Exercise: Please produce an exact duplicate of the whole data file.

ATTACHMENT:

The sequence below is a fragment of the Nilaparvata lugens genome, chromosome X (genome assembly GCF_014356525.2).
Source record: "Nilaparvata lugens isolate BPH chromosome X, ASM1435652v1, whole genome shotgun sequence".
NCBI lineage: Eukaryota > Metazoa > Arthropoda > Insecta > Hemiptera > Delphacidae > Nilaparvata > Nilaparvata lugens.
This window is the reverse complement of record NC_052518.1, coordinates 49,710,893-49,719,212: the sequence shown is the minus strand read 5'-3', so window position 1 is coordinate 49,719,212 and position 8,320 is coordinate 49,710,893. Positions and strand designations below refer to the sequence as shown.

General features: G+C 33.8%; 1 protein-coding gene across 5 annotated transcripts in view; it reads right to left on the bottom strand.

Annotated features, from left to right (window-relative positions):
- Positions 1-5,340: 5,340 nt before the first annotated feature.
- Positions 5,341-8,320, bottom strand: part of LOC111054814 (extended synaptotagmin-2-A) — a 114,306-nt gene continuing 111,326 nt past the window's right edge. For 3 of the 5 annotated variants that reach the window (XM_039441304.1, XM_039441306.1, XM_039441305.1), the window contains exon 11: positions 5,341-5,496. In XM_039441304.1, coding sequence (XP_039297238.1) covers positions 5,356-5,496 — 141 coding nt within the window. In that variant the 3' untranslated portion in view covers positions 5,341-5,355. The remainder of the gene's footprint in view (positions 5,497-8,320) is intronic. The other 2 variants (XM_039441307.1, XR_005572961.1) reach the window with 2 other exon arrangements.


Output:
The sequence below is a fragment of the Nilaparvata lugens genome, chromosome X (genome assembly GCF_014356525.2).
Source record: "Nilaparvata lugens isolate BPH chromosome X, ASM1435652v1, whole genome shotgun sequence".
NCBI lineage: Eukaryota > Metazoa > Arthropoda > Insecta > Hemiptera > Delphacidae > Nilaparvata > Nilaparvata lugens.
This window is the reverse complement of record NC_052518.1, coordinates 49,710,893-49,719,212: the sequence shown is the minus strand read 5'-3', so window position 1 is coordinate 49,719,212 and position 8,320 is coordinate 49,710,893. Positions and strand designations below refer to the sequence as shown.

General features: G+C 33.8%; 1 protein-coding gene across 5 annotated transcripts in view; it reads right to left on the bottom strand.

Annotated features, from left to right (window-relative positions):
- Positions 1-5,340: 5,340 nt before the first annotated feature.
- Positions 5,341-8,320, bottom strand: part of LOC111054814 (extended synaptotagmin-2-A) — a 114,306-nt gene continuing 111,326 nt past the window's right edge. For 3 of the 5 annotated variants that reach the window (XM_039441304.1, XM_039441306.1, XM_039441305.1), the window contains exon 11: positions 5,341-5,496. In XM_039441304.1, coding sequence (XP_039297238.1) covers positions 5,356-5,496 — 141 coding nt within the window. In that variant the 3' untranslated portion in view covers positions 5,341-5,355. The remainder of the gene's footprint in view (positions 5,497-8,320) is intronic. The other 2 variants (XM_039441307.1, XR_005572961.1) reach the window with 2 other exon arrangements.